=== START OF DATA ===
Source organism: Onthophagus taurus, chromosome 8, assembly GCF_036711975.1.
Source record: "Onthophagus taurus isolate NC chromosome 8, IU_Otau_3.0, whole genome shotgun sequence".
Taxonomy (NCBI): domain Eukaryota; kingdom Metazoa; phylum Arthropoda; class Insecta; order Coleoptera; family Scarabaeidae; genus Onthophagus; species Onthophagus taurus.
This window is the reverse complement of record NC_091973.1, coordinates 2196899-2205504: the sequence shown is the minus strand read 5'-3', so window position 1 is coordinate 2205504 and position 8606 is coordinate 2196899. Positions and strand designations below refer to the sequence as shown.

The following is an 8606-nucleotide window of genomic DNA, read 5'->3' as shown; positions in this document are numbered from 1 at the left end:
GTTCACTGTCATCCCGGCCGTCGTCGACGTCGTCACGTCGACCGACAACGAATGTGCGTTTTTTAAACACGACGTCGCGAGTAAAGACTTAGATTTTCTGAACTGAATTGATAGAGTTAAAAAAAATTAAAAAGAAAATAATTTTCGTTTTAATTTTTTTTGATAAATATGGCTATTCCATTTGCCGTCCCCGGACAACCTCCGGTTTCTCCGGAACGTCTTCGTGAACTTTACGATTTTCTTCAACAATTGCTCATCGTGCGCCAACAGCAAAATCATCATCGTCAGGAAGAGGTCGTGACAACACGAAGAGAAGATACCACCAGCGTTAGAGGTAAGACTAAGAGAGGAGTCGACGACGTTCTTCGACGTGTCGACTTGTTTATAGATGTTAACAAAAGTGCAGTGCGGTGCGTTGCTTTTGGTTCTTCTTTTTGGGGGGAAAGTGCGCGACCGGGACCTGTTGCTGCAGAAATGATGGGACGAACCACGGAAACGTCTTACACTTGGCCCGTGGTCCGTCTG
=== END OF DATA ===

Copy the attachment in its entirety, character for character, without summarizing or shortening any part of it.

Source organism: Onthophagus taurus, chromosome 8, assembly GCF_036711975.1.
Source record: "Onthophagus taurus isolate NC chromosome 8, IU_Otau_3.0, whole genome shotgun sequence".
Taxonomy (NCBI): domain Eukaryota; kingdom Metazoa; phylum Arthropoda; class Insecta; order Coleoptera; family Scarabaeidae; genus Onthophagus; species Onthophagus taurus.
This window is the reverse complement of record NC_091973.1, coordinates 2196899-2205504: the sequence shown is the minus strand read 5'-3', so window position 1 is coordinate 2205504 and position 8606 is coordinate 2196899. Positions and strand designations below refer to the sequence as shown.

The following is an 8606-nucleotide window of genomic DNA, read 5'->3' as shown; positions in this document are numbered from 1 at the left end:
GTTCACTGTCATCCCGGCCGTCGTCGACGTCGTCACGTCGACCGACAACGAATGTGCGTTTTTTAAACACGACGTCGCGAGTAAAGACTTAGATTTTCTGAACTGAATTGATAGAGTTAAAAAAAATTAAAAAGAAAATAATTTTCGTTTTAATTTTTTTTGATAAATATGGCTATTCCATTTGCCGTCCCCGGACAACCTCCGGTTTCTCCGGAACGTCTTCGTGAACTTTACGATTTTCTTCAACAATTGCTCATCGTGCGCCAACAGCAAAATCATCATCGTCAGGAAGAGGTCGTGACAACACGAAGAGAAGATACCACCAGCGTTAGAGGTAAGACTAAGAGAGGAGTCGACGACGTTCTTCGACGTGTCGACTTGTTTATAGATGTTAACAAAAGTGCAGTGCGGTGCGTTGCTTTTGGTTCTTCTTTTTGGGGGGAAAGTGCGCGACCGGGACCTGTTGCTGCAGAAATGATGGGACGAACCACGGAAACGTCTTACACTTGGCCCGTGGTCCGTCTG